David Cameron will announce “radical” plans later to directly commission the building of more than 10,000 new homes. The Prime Minister is expected to claim the move will be the biggest use of such a policy since Margaret Thatcher and Michael Heseltine sparked the regeneration of London’s Docklands in the 1980s.

Build 10,000 New Homes

Downing Street said the policy will see homes being built at a faster rate, with smaller building firms that are unable to take on big projects able to begin construction on Government sites which already have planning permission.

The plan will be backed by an extra £1.2bn to prepare brownfield sites for the building of 30,000 starter homes over the next five years.

These will be available to first time buyers under 40 for at least a 20% discount.

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The PM said: “This Government was elected to deliver security and opportunity – whatever stage of life you’re at.

“Nothing is more important to achieving that than ensuring hard-working people can buy affordable homes.

“Today’s package signals a huge shift in government policy.

“Nothing like this has been done on this scale in three decades – government rolling its sleeves up and directly getting homes built.”

The construction of the first wave of up to 13,000 directly commissioned homes – 40% of which will be starter homes – will start this year in Dover, Chichester, Gosport, Northstowe in Cambridgeshire and Old Oak Common in northwest London.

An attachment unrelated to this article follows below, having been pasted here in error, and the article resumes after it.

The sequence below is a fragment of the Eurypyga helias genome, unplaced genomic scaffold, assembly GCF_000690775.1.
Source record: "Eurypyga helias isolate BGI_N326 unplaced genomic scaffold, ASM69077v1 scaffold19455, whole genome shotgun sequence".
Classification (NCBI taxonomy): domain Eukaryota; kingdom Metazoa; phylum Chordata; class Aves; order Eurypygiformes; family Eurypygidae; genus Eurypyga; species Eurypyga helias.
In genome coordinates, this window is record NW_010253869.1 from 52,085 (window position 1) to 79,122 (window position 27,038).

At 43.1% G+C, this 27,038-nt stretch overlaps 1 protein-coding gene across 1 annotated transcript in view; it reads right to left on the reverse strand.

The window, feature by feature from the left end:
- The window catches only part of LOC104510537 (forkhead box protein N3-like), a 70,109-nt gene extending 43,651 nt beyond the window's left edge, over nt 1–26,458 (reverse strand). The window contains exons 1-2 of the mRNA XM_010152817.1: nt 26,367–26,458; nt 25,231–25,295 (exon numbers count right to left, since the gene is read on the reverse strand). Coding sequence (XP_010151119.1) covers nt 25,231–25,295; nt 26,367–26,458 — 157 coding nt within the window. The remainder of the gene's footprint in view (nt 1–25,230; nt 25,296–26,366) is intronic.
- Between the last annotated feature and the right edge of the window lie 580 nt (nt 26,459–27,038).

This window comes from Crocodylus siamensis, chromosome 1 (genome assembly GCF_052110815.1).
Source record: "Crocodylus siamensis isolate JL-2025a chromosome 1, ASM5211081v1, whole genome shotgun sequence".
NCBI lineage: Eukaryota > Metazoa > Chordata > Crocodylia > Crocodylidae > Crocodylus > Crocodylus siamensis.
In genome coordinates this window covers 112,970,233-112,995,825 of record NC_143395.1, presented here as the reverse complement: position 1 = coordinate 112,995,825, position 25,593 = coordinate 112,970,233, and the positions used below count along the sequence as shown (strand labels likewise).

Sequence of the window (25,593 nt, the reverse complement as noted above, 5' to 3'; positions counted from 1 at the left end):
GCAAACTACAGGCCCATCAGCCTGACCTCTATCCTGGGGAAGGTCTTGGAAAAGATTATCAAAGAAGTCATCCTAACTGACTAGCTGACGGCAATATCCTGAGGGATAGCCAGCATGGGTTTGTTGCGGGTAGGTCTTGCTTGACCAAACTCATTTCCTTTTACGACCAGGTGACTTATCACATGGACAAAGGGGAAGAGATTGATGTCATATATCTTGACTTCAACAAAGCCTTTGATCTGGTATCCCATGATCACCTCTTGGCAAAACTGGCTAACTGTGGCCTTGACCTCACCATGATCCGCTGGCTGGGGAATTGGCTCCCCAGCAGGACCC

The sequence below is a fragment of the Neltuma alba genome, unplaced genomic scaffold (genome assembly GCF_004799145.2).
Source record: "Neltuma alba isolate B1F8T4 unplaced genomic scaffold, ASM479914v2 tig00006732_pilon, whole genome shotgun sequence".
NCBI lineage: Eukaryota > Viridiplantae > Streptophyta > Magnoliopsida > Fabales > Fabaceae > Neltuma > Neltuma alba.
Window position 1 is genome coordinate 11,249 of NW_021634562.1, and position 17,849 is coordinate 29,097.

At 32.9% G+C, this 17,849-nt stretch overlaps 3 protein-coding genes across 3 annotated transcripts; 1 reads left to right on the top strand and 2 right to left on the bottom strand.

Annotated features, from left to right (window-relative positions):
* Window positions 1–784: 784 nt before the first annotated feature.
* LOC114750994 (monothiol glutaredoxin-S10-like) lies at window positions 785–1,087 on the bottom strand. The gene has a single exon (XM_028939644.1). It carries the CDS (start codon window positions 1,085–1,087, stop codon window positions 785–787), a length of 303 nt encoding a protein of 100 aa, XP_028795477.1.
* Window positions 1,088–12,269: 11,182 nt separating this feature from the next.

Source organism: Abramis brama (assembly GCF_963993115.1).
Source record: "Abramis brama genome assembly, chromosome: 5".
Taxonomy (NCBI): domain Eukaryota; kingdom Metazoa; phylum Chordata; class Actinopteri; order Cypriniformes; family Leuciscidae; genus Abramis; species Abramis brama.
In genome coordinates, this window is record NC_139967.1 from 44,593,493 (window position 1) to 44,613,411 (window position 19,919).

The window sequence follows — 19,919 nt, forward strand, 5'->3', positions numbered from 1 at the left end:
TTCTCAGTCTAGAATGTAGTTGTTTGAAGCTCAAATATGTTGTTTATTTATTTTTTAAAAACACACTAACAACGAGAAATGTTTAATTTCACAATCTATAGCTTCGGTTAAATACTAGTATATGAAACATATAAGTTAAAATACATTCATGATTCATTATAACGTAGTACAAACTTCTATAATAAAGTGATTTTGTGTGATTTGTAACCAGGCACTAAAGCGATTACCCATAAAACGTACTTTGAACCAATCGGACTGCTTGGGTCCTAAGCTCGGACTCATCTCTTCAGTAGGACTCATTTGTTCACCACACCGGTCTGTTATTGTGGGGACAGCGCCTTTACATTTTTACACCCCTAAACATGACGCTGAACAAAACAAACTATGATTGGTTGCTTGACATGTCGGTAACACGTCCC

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As well as the 30,000 new starter homes, the £1.2bn will fast track the creation of up to 30,000 market rate homes on 500 new brownfield sites by 2020.

The plans form part of the Government’s commitment to build 200,000 starter homes before the end of the Parliament.

Shadow housing minister John Healey said the PM was “laying on the rhetoric to hide his failure on new homes”.

He said: “Today’s statement promises no new starter homes beyond those already announced.

“With home-ownership down to the lowest level in a generation and fewer homes built over the last five years than under any peacetime government since the 1920s, David Cameron needs to do much more to fix his five years of failure on housing.”